No school, now no bus

Scoil Mhín na Manrach, the small national school outside of Dungloe that was closed last month, will amalgamate this year with Dungloe national school.

Scoil Mhín na Manrach, the small national school outside of Dungloe that was closed last month, will amalgamate this year with Dungloe national school.

But parents of Mín na Manrach pupils now fear their children will not be eligible for transport to the Dungloe school.

The parents said they want to hear formally from the Department of Education and Skills where their children stand in terms of transport for the coming year.

“It would be a double blow because all we had left in the area was the school,” said Mary Boyle, whose daughter attended Mín na Manrach.

“The least they could do would be to give transport to our children, to bring them to the amalgamated school.”

Parents had been able to walk their children the short distance to Mín na Manrach.


Pearse Doherty, Sinn Féin TD, and his party colleague, Clr Marie-Therese Gallagher, asked the department for clarification and received a response saying that only one of the school’s seven former pupils will have school transport eligibility into Dungloe.

The statement said the determination was made under the Primary School Transport Scheme: children are eligible for transport where they live not less than 3.2 kilometres from and attend their nearest national school, with regard to ethos and language.

Deputy Doherty said the situation was completely unacceptable.

“It has always been the case that, when a school was amalgamated, the students were allowed school transport to the school of amalgamation,” he said.

“Now we have a ridiculous situation whereby students are being refused because it is not classed as their nearest school.

“It is bad enough that a small rural school is being closed without parents and students having the added anxiety of having to deal with the school transport fiasco,” he said.


The Donegal South-West deputy submitted a parliamentary question last week to Ciarán Cannon, TD, Minister of State for school transport, and said he anticipated a response early this week.

“It is not about putting children first. It’s all about money,” Clr Gallagher said.

“At no stage have the feelings of parents and children been taken into consideration.”

For six of the school’s pupils, the nearest school would be Loughanure. But parents said they will not send their children there. Their parish is Dungloe, they said. That is where their children go for First Communion and Confirmation.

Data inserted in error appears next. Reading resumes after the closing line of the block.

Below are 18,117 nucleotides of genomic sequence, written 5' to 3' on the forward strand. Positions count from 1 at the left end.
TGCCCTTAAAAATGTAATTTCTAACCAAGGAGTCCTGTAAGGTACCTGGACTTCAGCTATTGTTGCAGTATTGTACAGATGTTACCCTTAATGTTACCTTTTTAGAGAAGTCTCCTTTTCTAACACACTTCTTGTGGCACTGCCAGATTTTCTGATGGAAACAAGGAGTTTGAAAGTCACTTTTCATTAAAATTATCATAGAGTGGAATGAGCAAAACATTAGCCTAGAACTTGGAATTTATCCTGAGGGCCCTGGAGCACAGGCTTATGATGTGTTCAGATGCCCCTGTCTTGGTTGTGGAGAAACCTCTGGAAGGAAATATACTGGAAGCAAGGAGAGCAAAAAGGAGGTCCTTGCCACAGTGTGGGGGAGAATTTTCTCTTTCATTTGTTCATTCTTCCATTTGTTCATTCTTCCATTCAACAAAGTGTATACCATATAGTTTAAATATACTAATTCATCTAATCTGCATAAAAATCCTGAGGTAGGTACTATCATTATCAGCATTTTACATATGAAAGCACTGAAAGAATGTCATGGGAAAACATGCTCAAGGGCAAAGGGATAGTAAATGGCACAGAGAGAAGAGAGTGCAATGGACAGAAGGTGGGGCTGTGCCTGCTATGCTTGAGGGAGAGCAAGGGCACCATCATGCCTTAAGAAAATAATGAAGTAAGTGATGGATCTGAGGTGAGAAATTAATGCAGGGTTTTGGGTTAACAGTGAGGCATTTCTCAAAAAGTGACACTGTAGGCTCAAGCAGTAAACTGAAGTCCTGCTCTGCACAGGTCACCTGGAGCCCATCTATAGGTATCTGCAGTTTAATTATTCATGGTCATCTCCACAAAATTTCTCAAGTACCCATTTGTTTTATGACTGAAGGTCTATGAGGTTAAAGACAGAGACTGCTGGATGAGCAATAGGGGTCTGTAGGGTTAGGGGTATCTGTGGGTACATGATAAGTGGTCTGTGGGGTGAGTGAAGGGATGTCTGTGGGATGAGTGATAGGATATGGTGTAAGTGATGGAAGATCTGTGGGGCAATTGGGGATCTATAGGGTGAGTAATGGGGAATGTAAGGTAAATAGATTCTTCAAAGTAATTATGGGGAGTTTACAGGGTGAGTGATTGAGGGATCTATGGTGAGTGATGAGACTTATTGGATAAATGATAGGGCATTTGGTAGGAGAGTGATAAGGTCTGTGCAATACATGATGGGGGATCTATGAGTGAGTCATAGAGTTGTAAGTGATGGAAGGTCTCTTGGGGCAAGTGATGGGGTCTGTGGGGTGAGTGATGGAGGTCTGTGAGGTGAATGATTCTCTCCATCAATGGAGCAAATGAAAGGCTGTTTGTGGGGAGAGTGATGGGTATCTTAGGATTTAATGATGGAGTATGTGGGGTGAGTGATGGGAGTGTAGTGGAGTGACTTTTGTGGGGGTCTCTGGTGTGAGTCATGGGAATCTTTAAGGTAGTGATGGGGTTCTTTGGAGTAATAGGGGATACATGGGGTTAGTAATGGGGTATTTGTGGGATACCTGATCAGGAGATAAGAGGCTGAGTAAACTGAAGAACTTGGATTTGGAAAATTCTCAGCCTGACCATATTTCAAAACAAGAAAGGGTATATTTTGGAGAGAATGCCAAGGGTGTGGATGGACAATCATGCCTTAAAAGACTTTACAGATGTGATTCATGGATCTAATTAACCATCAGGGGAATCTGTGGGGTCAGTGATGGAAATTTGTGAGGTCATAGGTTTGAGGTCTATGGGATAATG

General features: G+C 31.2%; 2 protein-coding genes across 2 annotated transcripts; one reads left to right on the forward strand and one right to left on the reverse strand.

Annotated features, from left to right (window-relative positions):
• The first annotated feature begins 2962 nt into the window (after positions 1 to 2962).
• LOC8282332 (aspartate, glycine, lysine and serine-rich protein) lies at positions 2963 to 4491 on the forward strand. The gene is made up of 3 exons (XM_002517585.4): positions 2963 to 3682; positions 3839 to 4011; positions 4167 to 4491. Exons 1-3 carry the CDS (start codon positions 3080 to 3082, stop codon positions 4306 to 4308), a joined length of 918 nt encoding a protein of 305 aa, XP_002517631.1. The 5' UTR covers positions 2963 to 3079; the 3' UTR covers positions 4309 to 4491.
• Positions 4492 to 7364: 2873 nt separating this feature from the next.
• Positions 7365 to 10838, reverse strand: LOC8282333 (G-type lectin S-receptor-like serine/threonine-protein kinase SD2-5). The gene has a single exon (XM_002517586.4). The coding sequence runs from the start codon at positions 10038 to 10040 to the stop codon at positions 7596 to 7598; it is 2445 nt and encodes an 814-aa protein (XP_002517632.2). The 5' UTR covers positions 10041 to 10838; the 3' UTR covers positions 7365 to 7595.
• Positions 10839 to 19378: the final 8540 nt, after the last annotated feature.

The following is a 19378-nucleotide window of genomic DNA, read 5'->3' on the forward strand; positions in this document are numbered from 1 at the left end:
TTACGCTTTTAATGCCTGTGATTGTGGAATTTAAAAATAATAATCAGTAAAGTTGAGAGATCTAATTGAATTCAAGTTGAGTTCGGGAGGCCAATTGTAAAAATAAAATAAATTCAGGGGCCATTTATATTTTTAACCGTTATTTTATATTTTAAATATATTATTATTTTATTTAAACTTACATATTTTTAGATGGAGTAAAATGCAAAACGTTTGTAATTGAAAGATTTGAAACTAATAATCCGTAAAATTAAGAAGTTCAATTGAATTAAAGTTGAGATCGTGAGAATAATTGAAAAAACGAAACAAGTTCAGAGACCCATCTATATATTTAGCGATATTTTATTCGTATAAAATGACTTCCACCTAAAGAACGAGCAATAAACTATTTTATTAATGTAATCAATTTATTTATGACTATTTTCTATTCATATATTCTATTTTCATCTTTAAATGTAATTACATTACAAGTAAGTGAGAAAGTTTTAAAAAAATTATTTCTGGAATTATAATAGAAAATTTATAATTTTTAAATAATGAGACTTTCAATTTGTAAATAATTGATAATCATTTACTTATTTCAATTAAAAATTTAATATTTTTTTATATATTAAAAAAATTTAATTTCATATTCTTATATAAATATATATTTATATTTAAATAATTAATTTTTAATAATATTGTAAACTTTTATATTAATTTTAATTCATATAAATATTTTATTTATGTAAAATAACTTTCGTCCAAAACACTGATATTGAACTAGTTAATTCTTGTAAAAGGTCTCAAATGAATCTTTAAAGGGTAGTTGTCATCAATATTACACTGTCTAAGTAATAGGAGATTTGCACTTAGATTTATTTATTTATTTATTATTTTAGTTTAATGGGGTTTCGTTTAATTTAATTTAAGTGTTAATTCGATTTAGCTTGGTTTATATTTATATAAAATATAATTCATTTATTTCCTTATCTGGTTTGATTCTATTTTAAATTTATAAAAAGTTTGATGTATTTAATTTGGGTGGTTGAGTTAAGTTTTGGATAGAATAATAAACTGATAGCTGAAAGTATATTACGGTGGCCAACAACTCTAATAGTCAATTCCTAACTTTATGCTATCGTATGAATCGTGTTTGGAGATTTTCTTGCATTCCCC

“We were thinking since the teacher got a post in Dungloe school and the equipment all the children were using went to the Dungloe school, we just assumed the children would be going to Dungloe too,” said Alice Rodgers, who will have two children in national school this year.

However, she said: “We’ve been given no indication from the department whatsoever.”

“The school was next door to me and now I would have to drive them six miles. It just doesn’t work out for the parents,” said Noreen O’Donnell.

The Loughanure national school has also lost a teacher in the past year and that concerns the Mín na Manrach parents as well. Small rural schools are struggling with new department criteria that require schools to enrol more pupils to retain their teaching staff.

“I’m not going to pull her out of the frying pan into the fire to go through this whole thing again,” Mary Boyle said.

“It’s just another issue of policies that are coming in and not being ‘rural-proofed’,” Clr Gallagher said.

“There is no rural-proofing to protect the rural areas and people’s way of life.”

The councillor added, “It’s the unfairness and lack of clarity by the department that has caused huge anxiety.”

Finn Valley

In another school transport issue, Finn Valley parents met recently with department officials who said there will be no change to the transport scheme in which incoming secondary-school students are eligible for transport to the school nearest their home.

The Finn Valley Student Transport Action Group has campaigned against the policy change, saying students from the area traditionally attended secondary school in Stranorlar, but the change makes them eligible for transport to Raphoe schools.

Brid McGrenra, group secretary, said some students who were ineligible for transport to Stranorlar may still have gotten a concessionary ticket for this coming year alone.

“But next year we’re back to the drawing board, so we’re no further forward,” Mrs McGrenra said.

“It looks as though parental choice is gone, no matter what,” she said.

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